More than 73 police units in Dhaka Metropolitan Area will be connected by Wi-Max based network. Police has an IT coordination cell headed by Additional IG Finance at Police Headquarters. This is to avoid any overlapping in hardware, software, network or training components. Among 06 major components of computerization like Hardware, Software, Network, Training, Maintenance and Power back up – right now, major challenge for police is the connectivity. We deadly need secured and dependable connectivity to share/exchange data vertically and horizontally.

At the same time, mid management should give priority to produce IT educated manpower both in field and management level. An extensive comprehensive effort should ensure that at least 25% of constables and ASI and 100% of officers SI and above have minimum IT education by the next 3 years. To present a better law and order situation in Bangladesh, computerization of Bangladesh police can provide comparatively better result than any other government offices or sections.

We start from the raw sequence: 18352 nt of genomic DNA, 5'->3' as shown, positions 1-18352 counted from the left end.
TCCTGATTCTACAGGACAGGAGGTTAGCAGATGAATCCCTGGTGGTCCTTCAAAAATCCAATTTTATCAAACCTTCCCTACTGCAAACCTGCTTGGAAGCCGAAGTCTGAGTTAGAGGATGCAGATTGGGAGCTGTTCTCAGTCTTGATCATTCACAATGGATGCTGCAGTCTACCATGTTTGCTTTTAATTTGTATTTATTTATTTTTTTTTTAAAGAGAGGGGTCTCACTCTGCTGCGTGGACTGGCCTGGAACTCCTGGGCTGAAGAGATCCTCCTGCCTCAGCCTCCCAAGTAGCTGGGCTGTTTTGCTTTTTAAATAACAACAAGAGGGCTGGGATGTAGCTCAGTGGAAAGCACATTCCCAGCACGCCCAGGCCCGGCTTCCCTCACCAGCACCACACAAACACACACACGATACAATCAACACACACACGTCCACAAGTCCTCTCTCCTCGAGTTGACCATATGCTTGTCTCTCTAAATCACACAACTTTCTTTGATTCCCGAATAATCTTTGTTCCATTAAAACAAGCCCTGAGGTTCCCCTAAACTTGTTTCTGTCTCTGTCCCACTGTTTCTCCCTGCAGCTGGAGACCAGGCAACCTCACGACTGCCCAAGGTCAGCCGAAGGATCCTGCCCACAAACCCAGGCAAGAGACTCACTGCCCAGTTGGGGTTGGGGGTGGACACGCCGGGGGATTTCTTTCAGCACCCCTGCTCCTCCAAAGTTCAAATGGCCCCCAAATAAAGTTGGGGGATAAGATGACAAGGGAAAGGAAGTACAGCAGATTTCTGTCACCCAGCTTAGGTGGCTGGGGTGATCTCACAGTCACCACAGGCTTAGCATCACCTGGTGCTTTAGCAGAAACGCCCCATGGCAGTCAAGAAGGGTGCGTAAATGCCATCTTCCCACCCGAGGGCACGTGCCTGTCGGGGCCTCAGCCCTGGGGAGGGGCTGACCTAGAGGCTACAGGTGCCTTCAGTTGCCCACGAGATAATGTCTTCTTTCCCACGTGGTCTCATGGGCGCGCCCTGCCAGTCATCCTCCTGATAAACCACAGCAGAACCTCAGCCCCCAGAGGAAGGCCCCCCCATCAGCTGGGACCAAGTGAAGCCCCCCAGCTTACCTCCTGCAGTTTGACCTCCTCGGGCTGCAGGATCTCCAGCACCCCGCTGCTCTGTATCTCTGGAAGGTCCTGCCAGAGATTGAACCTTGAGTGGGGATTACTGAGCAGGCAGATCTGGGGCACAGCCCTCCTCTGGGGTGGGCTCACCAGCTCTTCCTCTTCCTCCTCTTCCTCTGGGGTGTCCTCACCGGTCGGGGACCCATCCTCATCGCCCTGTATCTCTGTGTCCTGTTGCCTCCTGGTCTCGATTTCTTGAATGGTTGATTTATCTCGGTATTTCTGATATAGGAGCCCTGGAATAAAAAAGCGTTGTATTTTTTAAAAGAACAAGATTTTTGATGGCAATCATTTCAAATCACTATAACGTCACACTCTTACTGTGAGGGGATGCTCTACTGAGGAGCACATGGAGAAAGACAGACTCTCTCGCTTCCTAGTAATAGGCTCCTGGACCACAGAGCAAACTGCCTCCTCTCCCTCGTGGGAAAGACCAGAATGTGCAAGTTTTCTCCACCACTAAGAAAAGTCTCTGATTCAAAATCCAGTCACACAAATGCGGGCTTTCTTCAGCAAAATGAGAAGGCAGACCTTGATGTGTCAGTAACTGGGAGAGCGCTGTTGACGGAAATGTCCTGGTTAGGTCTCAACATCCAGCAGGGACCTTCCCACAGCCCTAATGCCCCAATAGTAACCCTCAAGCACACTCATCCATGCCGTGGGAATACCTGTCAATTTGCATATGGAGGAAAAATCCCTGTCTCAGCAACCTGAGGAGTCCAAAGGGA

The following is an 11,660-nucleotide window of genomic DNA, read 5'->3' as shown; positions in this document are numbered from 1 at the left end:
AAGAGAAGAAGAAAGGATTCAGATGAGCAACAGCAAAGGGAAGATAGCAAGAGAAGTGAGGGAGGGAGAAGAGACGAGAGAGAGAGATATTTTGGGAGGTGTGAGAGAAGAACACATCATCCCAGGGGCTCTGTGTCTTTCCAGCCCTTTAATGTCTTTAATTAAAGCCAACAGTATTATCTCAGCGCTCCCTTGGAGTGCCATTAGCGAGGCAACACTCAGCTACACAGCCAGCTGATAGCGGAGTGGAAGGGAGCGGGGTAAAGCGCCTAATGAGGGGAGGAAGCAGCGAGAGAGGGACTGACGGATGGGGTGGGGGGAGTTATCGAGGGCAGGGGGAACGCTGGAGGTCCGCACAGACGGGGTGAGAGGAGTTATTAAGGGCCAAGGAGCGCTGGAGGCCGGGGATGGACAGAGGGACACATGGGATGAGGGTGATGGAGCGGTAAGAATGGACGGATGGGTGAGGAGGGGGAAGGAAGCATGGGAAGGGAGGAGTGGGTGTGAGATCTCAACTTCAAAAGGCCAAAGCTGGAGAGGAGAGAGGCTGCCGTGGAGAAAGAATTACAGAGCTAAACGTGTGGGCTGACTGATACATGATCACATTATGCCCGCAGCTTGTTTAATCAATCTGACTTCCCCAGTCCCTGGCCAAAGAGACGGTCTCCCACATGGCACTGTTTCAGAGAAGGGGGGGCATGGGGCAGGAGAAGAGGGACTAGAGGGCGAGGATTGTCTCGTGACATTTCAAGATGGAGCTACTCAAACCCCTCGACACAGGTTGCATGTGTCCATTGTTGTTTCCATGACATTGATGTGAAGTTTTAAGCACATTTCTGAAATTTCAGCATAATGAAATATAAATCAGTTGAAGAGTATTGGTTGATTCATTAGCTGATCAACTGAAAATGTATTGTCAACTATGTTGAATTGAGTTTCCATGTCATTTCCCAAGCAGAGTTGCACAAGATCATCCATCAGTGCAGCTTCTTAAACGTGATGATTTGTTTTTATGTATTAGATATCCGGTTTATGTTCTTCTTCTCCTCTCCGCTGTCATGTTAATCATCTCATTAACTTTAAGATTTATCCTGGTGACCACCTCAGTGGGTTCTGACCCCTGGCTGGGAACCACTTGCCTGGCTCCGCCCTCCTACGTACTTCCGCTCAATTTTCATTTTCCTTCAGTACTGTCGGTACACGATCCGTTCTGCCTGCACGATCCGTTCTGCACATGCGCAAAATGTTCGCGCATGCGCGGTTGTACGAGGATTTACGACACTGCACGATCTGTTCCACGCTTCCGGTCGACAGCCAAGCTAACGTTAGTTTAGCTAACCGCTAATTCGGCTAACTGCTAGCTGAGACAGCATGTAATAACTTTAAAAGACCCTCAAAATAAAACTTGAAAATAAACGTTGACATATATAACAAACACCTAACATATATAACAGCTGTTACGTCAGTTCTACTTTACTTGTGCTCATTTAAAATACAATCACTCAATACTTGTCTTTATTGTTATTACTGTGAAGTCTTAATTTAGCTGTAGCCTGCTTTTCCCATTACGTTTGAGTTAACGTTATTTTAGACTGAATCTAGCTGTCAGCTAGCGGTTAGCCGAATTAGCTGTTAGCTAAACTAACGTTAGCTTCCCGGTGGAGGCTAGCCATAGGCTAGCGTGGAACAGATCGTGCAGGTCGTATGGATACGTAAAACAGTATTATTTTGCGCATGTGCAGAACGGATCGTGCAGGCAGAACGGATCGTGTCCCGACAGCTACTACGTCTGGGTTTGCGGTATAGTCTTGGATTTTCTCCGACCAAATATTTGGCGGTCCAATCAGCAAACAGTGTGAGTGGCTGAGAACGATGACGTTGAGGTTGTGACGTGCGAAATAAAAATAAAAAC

For example, sharing a wanted list database of more than 125 thousand criminals will create more than 100 times tough instance for a hiding subject. A person is now merely wanted by a single SI – who has been endorsed to arrest a warrantee. In a sharing-database-atmosphere, the subject may be virtually looked for by a team of several thousand. Sharing BRTA database by Highway police through mobile phone can reduce vehicle theft, forgery of driving license or vehicle registration. This will also help police to give more concentration on real suspects in the street.

A technology- based police means a better atmosphere for the peace-loving and law abiding citizens and a comparatively worse environment for the vice versa. This is the time for the rulers/policy makers to direct, rather, I should say, to compel police as well as its controlling administration to go for computerization more speedily than it is happening now. Spending one penny for police computerization will save the public interest that worth Thousands. ———————– [1] Internet